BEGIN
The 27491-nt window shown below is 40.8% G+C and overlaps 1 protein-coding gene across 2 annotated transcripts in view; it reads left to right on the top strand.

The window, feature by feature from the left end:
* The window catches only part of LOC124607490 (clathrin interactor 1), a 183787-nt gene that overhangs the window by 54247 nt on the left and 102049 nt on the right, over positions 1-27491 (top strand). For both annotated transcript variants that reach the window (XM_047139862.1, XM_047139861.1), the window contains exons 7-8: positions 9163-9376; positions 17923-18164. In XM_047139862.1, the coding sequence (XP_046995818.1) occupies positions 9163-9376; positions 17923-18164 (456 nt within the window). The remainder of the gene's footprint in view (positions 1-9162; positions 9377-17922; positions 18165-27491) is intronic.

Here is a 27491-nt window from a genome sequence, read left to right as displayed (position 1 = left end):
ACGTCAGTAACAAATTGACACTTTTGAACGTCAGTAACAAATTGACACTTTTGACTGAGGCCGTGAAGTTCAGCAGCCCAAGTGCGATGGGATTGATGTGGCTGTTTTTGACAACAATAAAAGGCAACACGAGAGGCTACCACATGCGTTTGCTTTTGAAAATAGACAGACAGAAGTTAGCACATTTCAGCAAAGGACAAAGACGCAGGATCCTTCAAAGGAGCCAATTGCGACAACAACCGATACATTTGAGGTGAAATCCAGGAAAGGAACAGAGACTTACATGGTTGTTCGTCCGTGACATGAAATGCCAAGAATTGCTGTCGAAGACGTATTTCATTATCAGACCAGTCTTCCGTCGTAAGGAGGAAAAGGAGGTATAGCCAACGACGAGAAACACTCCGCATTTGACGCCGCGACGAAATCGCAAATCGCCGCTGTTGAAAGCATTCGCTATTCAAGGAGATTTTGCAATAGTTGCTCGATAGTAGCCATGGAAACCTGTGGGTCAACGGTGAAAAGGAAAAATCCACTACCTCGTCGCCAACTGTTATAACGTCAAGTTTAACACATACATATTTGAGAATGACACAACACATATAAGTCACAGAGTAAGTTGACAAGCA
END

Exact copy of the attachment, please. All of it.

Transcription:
The 27491-nt window shown below is 40.8% G+C and overlaps 1 protein-coding gene across 2 annotated transcripts in view; it reads left to right on the top strand.

The window, feature by feature from the left end:
* The window catches only part of LOC124607490 (clathrin interactor 1), a 183787-nt gene that overhangs the window by 54247 nt on the left and 102049 nt on the right, over positions 1-27491 (top strand). For both annotated transcript variants that reach the window (XM_047139862.1, XM_047139861.1), the window contains exons 7-8: positions 9163-9376; positions 17923-18164. In XM_047139862.1, the coding sequence (XP_046995818.1) occupies positions 9163-9376; positions 17923-18164 (456 nt within the window). The remainder of the gene's footprint in view (positions 1-9162; positions 9377-17922; positions 18165-27491) is intronic.

Here is a 27491-nt window from a genome sequence, read left to right as displayed (position 1 = left end):
ACGTCAGTAACAAATTGACACTTTTGAACGTCAGTAACAAATTGACACTTTTGACTGAGGCCGTGAAGTTCAGCAGCCCAAGTGCGATGGGATTGATGTGGCTGTTTTTGACAACAATAAAAGGCAACACGAGAGGCTACCACATGCGTTTGCTTTTGAAAATAGACAGACAGAAGTTAGCACATTTCAGCAAAGGACAAAGACGCAGGATCCTTCAAAGGAGCCAATTGCGACAACAACCGATACATTTGAGGTGAAATCCAGGAAAGGAACAGAGACTTACATGGTTGTTCGTCCGTGACATGAAATGCCAAGAATTGCTGTCGAAGACGTATTTCATTATCAGACCAGTCTTCCGTCGTAAGGAGGAAAAGGAGGTATAGCCAACGACGAGAAACACTCCGCATTTGACGCCGCGACGAAATCGCAAATCGCCGCTGTTGAAAGCATTCGCTATTCAAGGAGATTTTGCAATAGTTGCTCGATAGTAGCCATGGAAACCTGTGGGTCAACGGTGAAAAGGAAAAATCCACTACCTCGTCGCCAACTGTTATAACGTCAAGTTTAACACATACATATTTGAGAATGACACAACACATATAAGTCACAGAGTAAGTTGACAAGCA